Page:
Applicative Laws for []
Type
Haskell’s list type []
is an Applicative functor. Similar to the previous post, this post will verify that the applicative laws hold for the []
type.
This is Part2 of my series on verifying Applicative laws for various Haskell types. Part1 is Applicative Laws for Maybe Type.
For reference, []
is made an instance of the Applicative
class as:
instance Applicative [] where
pure x = [x]
(<*>) fs xs = [f x  f < fs, x < xs]
For review, here are the applicative laws:

Identity:
pure id <*> v = v

Homomorphism:
pure f <*> pure x = pure (f x)

Interchange:
u <*> pure y = pure ($y) <*> u

Composition:
pure (.) <*> u <*> v <*> w = u <*> (v <*> w)
Now, letâ€™s test the Applicative laws for the []
type one by one:
Identity
We need to prove that the following holds for the []
type:
pure id <*> v = v
Consider the left side of the equation:
pure id <*> v
 applying definition of pure for []
[id] <*> v
 applying definition of <*>
[id x  x < v]
 applying id
[x  x < v]
 list comprehension reduces to v
v  Same as the right side
Homomorphism
The law’s statement is:
pure f <*> pure x = pure (f x)
Starting from the left side:
pure f <*> pure x
 applying definition of pure
[f] <*> [x]
 Note that both the lists have one element each. So
 applying the definition of <*>, this reduces to:
[f x]
 unapplying pure
pure (f x)  Same as the right side
Interchange
The law’s statement is:
u <*> pure y = pure ($y) <*> u
Starting from the left side,
u <*> pure y
 applying definition of pure
u <*> [y]  A list of functions applied to
 a single element list
 via definition of <*>
[f y  f < u]
 replacing f y by the function application operator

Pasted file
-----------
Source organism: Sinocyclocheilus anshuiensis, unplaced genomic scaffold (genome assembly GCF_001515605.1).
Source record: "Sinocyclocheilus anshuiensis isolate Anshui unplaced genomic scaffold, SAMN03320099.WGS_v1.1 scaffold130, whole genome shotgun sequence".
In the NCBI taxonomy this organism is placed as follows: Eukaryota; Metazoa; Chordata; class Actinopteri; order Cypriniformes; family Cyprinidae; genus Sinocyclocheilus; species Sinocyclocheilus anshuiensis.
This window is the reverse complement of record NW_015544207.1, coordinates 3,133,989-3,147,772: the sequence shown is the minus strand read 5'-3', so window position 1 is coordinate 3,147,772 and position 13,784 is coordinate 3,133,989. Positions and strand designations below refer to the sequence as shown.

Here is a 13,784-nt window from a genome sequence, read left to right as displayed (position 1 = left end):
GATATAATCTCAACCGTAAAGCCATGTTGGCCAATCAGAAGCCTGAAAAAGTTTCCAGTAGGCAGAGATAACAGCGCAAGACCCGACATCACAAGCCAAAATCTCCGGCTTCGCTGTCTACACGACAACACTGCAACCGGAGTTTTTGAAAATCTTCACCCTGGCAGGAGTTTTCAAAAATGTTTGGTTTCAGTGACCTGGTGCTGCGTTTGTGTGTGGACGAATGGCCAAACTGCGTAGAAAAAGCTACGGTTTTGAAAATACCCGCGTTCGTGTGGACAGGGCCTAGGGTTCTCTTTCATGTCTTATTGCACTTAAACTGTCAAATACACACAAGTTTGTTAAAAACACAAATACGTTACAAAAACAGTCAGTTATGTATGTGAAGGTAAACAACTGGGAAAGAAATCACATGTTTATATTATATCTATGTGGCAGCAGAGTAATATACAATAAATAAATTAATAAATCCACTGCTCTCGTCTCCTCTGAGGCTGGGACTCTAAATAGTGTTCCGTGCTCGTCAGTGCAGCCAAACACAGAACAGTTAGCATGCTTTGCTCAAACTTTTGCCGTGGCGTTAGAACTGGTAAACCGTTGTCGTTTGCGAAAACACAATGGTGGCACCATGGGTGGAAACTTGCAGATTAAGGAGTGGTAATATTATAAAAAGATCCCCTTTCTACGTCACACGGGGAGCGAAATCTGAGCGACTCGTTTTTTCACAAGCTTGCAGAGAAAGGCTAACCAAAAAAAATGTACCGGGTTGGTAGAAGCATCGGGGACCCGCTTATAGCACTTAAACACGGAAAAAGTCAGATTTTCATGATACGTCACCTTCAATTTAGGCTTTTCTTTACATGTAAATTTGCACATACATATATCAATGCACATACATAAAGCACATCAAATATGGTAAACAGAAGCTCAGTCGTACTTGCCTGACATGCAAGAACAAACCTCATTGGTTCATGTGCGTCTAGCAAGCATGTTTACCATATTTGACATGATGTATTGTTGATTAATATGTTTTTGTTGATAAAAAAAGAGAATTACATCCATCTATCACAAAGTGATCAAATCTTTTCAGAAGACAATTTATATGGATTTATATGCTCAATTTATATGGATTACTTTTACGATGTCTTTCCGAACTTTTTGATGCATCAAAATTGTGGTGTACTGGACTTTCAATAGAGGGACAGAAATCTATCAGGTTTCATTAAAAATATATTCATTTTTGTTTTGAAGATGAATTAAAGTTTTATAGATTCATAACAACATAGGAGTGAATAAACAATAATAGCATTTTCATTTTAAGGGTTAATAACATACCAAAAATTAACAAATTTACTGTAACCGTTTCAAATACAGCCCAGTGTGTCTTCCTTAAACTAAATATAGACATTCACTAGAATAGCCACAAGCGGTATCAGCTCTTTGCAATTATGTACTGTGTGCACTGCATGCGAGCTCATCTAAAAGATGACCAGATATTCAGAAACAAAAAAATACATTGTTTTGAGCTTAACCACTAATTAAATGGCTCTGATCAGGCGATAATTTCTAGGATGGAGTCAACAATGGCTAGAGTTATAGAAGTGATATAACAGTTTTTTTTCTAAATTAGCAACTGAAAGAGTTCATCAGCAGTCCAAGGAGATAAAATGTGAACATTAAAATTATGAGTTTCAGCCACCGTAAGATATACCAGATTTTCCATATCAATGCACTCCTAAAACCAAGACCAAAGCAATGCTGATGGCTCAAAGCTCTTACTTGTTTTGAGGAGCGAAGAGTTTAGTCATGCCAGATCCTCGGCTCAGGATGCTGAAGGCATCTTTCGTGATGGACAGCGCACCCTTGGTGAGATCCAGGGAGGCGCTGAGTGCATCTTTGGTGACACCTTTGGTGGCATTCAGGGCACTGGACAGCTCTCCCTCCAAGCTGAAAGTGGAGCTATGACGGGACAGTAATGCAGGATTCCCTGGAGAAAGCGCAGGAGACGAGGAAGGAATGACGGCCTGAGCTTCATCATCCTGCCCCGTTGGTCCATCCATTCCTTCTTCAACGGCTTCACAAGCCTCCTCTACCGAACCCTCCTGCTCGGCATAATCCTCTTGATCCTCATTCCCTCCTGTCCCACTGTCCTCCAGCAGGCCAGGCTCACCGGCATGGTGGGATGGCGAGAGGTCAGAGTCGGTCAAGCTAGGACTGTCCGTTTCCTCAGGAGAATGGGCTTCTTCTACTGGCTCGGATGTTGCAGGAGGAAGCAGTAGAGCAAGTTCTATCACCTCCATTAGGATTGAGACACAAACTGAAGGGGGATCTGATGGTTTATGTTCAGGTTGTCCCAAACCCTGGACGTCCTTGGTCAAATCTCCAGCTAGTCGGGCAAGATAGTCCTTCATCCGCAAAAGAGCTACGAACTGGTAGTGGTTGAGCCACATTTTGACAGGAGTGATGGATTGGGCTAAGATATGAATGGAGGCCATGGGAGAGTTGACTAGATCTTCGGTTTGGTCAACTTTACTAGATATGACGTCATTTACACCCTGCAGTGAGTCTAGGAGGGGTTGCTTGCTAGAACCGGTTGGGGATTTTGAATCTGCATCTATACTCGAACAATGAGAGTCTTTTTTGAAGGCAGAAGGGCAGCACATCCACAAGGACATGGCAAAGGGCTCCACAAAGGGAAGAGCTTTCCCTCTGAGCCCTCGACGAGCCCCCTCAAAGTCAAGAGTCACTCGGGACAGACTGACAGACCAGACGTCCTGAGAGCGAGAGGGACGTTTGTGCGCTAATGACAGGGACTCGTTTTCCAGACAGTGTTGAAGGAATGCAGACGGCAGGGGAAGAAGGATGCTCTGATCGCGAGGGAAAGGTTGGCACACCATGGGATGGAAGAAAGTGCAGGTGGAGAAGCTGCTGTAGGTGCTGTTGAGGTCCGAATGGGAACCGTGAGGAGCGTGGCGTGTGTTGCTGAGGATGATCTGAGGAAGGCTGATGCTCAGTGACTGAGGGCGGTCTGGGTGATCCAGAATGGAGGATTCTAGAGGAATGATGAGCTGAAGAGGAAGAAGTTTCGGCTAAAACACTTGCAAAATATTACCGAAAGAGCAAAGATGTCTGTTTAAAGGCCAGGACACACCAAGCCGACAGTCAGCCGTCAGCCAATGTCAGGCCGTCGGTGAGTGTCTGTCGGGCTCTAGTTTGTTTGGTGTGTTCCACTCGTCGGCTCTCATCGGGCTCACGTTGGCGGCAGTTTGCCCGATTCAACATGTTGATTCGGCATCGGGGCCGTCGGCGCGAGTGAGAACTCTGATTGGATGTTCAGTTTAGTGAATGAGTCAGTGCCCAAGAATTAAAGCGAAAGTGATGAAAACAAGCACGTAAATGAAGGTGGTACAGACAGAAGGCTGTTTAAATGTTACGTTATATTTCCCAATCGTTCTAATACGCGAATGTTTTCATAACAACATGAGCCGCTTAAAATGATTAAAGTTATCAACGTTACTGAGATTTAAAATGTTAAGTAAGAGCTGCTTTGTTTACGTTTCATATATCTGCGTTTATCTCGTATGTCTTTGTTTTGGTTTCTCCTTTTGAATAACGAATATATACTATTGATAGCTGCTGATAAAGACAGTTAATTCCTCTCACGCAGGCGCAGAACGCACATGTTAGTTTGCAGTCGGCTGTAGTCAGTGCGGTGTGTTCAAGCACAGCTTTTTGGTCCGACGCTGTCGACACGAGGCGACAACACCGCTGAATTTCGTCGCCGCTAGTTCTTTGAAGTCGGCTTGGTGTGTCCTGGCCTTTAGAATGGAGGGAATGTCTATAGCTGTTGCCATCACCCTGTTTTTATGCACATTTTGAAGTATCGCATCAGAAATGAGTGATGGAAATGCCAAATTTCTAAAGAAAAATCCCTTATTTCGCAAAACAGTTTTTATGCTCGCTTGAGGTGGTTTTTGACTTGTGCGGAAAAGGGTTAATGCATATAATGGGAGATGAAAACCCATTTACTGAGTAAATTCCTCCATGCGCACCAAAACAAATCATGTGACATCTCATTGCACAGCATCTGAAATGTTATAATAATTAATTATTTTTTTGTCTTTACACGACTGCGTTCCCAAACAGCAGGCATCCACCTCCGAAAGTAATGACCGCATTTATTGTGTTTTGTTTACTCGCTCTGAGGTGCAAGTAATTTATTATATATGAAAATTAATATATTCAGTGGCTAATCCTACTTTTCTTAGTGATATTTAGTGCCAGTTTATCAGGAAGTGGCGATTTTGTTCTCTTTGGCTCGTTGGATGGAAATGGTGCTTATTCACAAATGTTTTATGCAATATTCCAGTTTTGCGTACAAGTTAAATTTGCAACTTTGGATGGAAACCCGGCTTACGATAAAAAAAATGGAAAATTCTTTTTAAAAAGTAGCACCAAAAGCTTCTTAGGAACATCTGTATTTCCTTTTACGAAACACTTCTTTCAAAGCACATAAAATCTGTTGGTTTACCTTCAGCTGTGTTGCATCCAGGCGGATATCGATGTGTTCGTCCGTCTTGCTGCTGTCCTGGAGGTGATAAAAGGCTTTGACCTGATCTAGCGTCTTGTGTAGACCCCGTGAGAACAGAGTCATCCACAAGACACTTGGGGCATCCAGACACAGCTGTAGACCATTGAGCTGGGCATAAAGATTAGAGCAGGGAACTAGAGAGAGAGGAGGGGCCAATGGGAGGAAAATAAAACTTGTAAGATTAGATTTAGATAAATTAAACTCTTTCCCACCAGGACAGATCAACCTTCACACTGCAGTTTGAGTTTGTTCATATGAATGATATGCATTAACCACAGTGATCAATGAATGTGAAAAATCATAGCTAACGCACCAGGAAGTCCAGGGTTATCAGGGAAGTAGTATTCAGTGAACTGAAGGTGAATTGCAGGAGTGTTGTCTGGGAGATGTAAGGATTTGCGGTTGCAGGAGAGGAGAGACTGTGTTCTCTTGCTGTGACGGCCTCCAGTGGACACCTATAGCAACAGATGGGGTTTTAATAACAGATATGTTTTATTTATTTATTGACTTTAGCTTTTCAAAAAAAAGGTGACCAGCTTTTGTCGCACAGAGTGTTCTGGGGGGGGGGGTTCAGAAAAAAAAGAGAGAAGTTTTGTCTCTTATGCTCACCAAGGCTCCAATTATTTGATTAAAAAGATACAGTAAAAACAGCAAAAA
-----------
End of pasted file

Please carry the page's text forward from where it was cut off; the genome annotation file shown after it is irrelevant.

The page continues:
[f $ y  f < u]
 Using the section representation of the $ infix operator
[($y) f  f < u]
 Unapplying the definition of <*>
[($y)] <*> u
 Unapplying pure
pure ($y) <*> u  Same as the right side
Composition
The law’s statement is:
pure (.) <*> u <*> v <*> w = u <*> (v <*> w)
Starting from the left:
pure (.) <*> u <*> v <*> w
 applying definition of pure
[(.)] <*> u <*> v <*> w
 as u, v, w are all lists, for clarity rewriting
 u as fs, v as gs, w as xs
[(.)] <*> fs <*> gs <*> xs
 applying definition of <*>
[(.) f  f < fs] <*> gs <*> xs
 applying definition of <*>
[z g  z < [(.) f  f < fs], g < gs] <*> xs
 replace the value of z, and reduce
[(.) f g  f < fs, g < gs] <*> xs
 applying function composition
[f.g  f < fs, g < gs] <*> xs
 applying the definition of <*>
[ z x  z < [f.g  f < fs, g < gs],
x < xs]
[ f.g x  f < fs, g < gs, x < xs]
 applying definition of function composition
[ f (g x)  f < fs, g < gs, x < xs]  (A)
In the same manner, let’s consider the right side of the equation:
u <*> (v <*> w)
 as u, v, w are all lists, for clarity rewriting
 u as fs, v as gs, w as xs
fs <*> (gs <*> xs)
 applying definition of <*>
fs <*> ( [g x  g < gs, x < xs] )
 applying definition of <*>
[f z  f < fs, z < [g x  g < gs, x < xs] ]
 replacing z
[f (g x)  f < fs, g < gs, x < xs]  (B)
(A) & (B) prove that both the left and right side of the composition law reduce to the same statement, and thus composition law is proved for the []
type